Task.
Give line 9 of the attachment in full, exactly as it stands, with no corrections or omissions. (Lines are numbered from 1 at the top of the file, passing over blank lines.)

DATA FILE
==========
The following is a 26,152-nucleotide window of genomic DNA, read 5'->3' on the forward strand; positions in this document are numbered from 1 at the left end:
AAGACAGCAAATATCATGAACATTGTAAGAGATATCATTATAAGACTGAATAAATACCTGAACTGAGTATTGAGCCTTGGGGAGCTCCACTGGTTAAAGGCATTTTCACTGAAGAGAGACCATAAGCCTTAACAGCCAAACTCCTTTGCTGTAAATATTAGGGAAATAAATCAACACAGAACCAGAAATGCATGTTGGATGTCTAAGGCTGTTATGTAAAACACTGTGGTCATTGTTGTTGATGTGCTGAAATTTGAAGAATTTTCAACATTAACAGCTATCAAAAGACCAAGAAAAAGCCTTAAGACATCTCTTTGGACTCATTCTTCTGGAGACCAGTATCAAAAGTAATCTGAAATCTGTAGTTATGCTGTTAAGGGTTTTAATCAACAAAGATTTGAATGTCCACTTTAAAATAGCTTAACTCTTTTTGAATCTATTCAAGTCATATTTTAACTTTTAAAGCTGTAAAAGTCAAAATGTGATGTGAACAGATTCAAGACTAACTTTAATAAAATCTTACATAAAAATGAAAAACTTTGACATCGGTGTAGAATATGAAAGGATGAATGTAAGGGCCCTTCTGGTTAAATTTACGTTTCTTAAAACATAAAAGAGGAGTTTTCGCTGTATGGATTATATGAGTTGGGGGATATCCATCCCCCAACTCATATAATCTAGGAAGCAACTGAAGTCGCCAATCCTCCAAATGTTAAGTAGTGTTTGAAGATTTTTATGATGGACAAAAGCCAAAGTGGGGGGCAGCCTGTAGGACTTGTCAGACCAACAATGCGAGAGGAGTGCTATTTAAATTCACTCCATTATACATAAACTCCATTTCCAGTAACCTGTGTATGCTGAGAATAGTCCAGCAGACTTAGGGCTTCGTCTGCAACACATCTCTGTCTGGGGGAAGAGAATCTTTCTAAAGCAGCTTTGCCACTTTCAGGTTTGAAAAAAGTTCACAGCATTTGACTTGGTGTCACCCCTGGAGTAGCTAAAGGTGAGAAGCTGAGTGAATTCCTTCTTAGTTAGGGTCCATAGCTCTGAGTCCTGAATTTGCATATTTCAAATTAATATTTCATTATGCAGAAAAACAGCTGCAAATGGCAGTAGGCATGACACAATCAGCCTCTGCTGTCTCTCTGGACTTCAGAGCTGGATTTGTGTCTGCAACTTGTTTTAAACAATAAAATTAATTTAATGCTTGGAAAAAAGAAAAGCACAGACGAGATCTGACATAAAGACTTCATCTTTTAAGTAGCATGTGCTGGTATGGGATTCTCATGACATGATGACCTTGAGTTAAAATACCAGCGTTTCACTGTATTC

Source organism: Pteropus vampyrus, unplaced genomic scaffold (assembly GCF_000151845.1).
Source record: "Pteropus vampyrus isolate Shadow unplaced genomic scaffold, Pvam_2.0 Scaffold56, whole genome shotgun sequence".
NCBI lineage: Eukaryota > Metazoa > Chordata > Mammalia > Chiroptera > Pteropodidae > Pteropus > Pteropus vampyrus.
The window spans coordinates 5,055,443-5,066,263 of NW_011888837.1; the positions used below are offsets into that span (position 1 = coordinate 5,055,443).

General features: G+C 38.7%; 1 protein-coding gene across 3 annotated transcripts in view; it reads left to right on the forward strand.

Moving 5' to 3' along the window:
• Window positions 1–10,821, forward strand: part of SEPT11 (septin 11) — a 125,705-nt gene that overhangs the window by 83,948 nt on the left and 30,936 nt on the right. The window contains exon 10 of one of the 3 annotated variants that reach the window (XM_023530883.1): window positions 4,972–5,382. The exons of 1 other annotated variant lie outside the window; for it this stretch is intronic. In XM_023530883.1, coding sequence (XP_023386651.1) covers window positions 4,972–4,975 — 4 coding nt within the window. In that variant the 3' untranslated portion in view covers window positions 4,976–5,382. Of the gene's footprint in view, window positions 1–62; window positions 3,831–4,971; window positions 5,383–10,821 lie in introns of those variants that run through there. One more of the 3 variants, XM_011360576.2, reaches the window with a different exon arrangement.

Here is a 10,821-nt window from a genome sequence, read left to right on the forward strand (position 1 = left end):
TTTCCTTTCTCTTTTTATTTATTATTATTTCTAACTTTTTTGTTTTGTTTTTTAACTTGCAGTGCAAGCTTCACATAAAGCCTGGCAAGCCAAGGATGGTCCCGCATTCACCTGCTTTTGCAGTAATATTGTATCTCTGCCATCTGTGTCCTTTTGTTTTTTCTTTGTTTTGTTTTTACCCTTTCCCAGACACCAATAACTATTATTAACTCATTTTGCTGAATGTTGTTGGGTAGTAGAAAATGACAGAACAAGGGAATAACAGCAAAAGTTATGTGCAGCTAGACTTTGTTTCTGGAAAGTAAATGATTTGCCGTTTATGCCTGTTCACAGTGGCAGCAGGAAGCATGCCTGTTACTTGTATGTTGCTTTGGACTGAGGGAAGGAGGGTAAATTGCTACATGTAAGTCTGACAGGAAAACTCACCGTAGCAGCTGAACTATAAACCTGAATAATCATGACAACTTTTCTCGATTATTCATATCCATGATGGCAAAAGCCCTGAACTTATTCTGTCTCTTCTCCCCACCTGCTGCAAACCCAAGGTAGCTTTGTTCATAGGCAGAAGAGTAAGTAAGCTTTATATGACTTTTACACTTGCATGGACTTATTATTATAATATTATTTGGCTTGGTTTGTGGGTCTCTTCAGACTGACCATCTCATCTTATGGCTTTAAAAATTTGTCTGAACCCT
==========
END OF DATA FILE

• Window positions 1–10,821, forward strand: part of SEPT11 (septin 11) — a 125,705-nt gene that overhangs the window by 83,948 nt on the left and 30,936 nt on the right. The window contains exon 10 of one of the 3 annotated variants that reach the window (XM_023530883.1): window positions 4,972–5,382. The exons of 1 other annotated variant lie outside the window; for it this stretch is intronic. In XM_023530883.1, coding sequence (XP_023386651.1) covers window positions 4,972–4,975 — 4 coding nt within the window. In that variant the 3' untranslated portion in view covers window positions 4,976–5,382. Of the gene's footprint in view, window positions 1–62; window positions 3,831–4,971; window positions 5,383–10,821 lie in introns of those variants that run through there. One more of the 3 variants, XM_011360576.2, reaches the window with a different exon arrangement.